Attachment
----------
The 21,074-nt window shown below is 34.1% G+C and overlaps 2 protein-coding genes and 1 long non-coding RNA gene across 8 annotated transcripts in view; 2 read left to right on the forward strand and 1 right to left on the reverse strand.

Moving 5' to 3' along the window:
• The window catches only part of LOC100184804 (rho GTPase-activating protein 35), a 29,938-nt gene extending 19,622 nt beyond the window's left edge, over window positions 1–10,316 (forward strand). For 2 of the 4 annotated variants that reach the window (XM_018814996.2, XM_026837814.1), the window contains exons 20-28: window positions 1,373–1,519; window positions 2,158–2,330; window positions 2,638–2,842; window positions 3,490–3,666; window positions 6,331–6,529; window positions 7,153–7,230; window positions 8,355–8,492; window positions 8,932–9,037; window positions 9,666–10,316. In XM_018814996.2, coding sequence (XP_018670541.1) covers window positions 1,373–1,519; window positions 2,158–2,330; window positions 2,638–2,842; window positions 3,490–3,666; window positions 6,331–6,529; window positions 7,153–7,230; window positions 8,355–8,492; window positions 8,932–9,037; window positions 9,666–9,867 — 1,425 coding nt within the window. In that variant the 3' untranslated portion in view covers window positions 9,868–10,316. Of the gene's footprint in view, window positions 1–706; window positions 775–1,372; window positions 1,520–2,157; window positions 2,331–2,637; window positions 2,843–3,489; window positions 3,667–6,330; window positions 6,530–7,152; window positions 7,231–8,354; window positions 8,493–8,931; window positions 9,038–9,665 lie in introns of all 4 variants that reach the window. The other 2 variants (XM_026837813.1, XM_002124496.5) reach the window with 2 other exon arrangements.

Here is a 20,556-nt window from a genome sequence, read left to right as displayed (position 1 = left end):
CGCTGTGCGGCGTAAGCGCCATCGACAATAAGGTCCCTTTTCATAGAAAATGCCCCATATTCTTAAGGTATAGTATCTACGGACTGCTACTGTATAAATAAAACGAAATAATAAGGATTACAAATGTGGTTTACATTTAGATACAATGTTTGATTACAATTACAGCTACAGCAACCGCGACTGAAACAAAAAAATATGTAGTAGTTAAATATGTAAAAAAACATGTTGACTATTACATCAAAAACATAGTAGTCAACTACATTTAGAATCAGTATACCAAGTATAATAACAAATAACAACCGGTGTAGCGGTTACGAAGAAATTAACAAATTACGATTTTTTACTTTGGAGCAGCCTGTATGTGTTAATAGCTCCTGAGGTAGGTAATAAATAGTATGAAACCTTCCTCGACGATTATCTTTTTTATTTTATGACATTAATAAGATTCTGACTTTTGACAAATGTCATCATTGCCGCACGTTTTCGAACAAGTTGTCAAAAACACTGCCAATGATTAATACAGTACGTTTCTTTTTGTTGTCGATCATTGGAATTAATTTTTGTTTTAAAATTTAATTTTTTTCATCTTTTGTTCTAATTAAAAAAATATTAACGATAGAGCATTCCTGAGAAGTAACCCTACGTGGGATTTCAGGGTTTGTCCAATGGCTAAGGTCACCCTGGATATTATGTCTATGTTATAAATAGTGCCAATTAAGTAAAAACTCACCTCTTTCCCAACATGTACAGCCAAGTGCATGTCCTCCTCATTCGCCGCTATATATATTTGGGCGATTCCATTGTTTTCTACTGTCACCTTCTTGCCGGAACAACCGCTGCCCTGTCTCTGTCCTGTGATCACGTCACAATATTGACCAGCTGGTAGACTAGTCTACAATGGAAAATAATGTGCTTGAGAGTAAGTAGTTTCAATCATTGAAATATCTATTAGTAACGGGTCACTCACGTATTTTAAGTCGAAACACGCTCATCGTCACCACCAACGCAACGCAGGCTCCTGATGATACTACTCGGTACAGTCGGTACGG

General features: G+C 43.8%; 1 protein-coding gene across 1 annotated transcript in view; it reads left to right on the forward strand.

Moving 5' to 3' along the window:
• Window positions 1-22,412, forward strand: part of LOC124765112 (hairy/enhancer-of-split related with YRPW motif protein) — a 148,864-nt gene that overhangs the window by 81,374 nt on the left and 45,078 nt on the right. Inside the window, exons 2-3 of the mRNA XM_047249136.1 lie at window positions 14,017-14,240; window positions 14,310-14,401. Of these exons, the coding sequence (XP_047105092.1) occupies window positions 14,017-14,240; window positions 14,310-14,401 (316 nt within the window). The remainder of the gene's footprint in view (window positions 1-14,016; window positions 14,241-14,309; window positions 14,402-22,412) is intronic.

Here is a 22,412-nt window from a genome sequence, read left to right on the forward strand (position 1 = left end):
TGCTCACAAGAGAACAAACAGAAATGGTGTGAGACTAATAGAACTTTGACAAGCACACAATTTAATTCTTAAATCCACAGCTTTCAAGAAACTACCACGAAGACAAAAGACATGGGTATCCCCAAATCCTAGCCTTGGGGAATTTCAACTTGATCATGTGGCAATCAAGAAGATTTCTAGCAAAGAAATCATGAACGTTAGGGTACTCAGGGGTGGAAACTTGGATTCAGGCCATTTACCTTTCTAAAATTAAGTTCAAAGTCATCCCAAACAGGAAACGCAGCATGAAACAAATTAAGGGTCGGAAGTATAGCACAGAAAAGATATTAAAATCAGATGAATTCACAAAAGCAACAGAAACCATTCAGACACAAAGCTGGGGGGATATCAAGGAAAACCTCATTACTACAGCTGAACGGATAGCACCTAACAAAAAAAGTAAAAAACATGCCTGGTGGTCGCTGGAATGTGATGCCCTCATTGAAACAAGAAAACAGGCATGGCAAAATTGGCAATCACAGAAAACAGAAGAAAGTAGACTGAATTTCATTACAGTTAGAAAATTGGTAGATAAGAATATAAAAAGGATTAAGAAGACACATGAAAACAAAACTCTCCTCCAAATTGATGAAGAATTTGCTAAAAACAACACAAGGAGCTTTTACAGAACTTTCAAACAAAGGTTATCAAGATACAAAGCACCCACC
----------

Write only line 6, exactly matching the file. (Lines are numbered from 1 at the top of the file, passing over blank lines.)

General features: G+C 43.8%; 1 protein-coding gene across 1 annotated transcript in view; it reads left to right on the forward strand.